Composer; Performer; Vocalist
Contemporary Classical; New Age
Jul 2, 2022
Composer, harpist, pianist, vocalist, poet, and performing artist Elizabeth Clark is gratefully native to the Hudson Valley in upstate NY. Weaving together elements of early, sacred, and world music with classical and contemporary minimalism, she creates modern-day sacred music for world instruments, performing original work with her ever-evolving world music project ‘Mamalama’ and employing interdisciplinary art forms in performance. Exploring music as a form of prayer and a way of healing, she invokes an otherworldly sound experience that is simultaneously ancient and modern, striving to create doorways into spiritual experience through music.
IN HER OWN WORDS
I approach music not only as a performance, but also as a form of prayer and a bridge between world cultures, thematically exploring spiritual experience, global mythologies and sacred traditions, and the interconnectedness of human relationships with our planet and each other. I view my work as a healing art, creating ways to step into sacred space together through the doorway of music.
An artist-in-residence at Woodstock’s Byrdcliffe Colony of the Arts from 2018-2020, I recently finished composing “Seeds Under Nuclear Winter: An Earth Opera”, a large-scale interdisciplinary body of work for live world and sacred music, dance, storytelling, moving visual art, and light experiments. The ‘Earth Opera’ is a transformation of visions, dreams, and spiritual experiences into an immersive experience— stepping into otherworldly realms and unfolding upon a non-linear and timeless path, similar to the way we dream.
The trajectory of my work has been shaped by many deeply formative experiences; finding a deep connection between the creation of music, healing, and the embodied practice of prayer. serving the needs of the dying through live music at the bedside, and working with the life experiences of Elders through the transformational and healing power of music and song.
Music is and has always been, for me, a form of medicine. It has become a way of prayer. It is a mirror. It can hold anything for us. Music reaches the heart quickly. It heals, it teaches, moves us, soothes us, riles us, strengthens us, and gives us good company if we are lonely. It soothes a cranky child. We can pray with it, we can cry into it, we put into musical forms our joy, sorrow, wonder, anger, hope. It is (mostly) invisible in it's delivery, ancient reinvented rhythms and new melodies traveling wherever they want, without boundaries— free, like water, lifting up and crossing over and under all borders, and redistributing as it pleases. It carries the stories and rhythms of our ancestors, and it always has. It breaks our heart. It heals our broken heart. There is nothing that music cannot hold.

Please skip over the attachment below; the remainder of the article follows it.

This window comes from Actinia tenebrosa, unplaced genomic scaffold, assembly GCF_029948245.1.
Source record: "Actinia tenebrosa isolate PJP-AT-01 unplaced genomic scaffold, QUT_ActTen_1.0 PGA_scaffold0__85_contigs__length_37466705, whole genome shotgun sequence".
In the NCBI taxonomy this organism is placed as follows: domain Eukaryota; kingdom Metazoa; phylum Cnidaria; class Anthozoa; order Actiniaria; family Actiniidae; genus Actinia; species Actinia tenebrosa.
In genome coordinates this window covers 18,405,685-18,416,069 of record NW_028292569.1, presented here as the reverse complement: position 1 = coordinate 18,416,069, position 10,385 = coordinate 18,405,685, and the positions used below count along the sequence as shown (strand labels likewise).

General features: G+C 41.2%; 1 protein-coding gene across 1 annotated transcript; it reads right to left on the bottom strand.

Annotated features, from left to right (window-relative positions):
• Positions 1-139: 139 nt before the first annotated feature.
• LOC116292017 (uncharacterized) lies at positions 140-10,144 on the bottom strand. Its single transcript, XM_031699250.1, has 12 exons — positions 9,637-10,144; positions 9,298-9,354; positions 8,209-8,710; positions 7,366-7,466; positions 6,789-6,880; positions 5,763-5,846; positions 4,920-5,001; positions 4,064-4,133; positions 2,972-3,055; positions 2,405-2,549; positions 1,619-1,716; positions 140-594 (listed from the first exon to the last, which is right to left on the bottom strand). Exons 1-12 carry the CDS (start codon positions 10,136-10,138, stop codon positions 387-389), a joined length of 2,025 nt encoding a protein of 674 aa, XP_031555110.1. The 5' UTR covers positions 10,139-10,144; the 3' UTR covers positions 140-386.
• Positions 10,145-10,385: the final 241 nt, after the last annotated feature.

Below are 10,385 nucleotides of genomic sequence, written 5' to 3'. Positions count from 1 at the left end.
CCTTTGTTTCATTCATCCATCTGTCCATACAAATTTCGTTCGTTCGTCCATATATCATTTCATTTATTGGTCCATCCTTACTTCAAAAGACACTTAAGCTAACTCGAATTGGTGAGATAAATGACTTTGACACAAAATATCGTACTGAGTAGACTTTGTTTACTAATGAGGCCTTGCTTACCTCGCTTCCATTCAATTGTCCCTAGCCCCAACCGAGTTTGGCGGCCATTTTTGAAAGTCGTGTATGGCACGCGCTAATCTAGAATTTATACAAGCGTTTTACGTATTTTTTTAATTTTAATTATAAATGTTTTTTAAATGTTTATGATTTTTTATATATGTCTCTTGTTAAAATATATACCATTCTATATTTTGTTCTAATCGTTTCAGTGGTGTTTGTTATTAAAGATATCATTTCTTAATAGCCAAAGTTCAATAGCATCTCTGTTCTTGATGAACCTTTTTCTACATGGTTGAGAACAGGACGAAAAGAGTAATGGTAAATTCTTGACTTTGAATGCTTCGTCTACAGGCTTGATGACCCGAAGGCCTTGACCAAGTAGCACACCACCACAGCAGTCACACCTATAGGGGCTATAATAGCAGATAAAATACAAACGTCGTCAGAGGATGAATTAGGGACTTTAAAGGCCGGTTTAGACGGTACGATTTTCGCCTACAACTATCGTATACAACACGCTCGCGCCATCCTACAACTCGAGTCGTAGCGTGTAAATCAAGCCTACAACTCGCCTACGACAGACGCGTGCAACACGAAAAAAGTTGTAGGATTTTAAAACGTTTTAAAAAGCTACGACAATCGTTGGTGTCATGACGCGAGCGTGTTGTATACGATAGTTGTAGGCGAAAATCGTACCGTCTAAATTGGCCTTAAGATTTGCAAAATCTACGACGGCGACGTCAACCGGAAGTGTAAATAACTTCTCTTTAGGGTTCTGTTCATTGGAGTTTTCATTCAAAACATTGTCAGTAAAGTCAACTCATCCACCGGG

I have been a composer/songwriter with the Hudson Valley non-profit organization ‘Sagearts’ since it began in 2014, and I have been deeply committed to working with music as a way to honor and celebrate the lives of Elders in my community. ‘Sagearts’ music projects involve collaboration between Elders and songwriters to create original songs that honor and deeply reflect upon an Elder’s individual life, bringing forward the jewels of each persons long life experience, and sharing them with the larger community through live performance. Most recently, original songs were written with Elders who are survivors of the Holocaust, a deeply moving musical project that has recently been made into a documentary film called "We Remember: Songs of Survivors", airing nationally on PBS April 26th 2022.
With a long time practice of working with music as a way of healing in various ways, I have often provide live harp and vocal music at the bedside for those receiving hospice/end of life care within nursing homes, hospitals, and private homes. Bedside music is offered in prayerful support for the one who is dying, and for the family surrounding them during their transition. This work found me long ago while working in a nursing home during my college years. A 94 year old grandmother with no living family was actively dying—alone— with nothing but the television set blaring in her room. Traveling down the hallway to a recreational activities program with my harp that day, a nurse randomly asked if I could sit with her for a few minutes, as they were short staffed. I entered the room with my harp, and sat at the bedside playing and singing softly until she finally left her body—all the while her eyes fixed on mine, the fear in her eyes lifting as we held together during this sacred moment, held by the mystery of music.
That moment changed my relationship with music.
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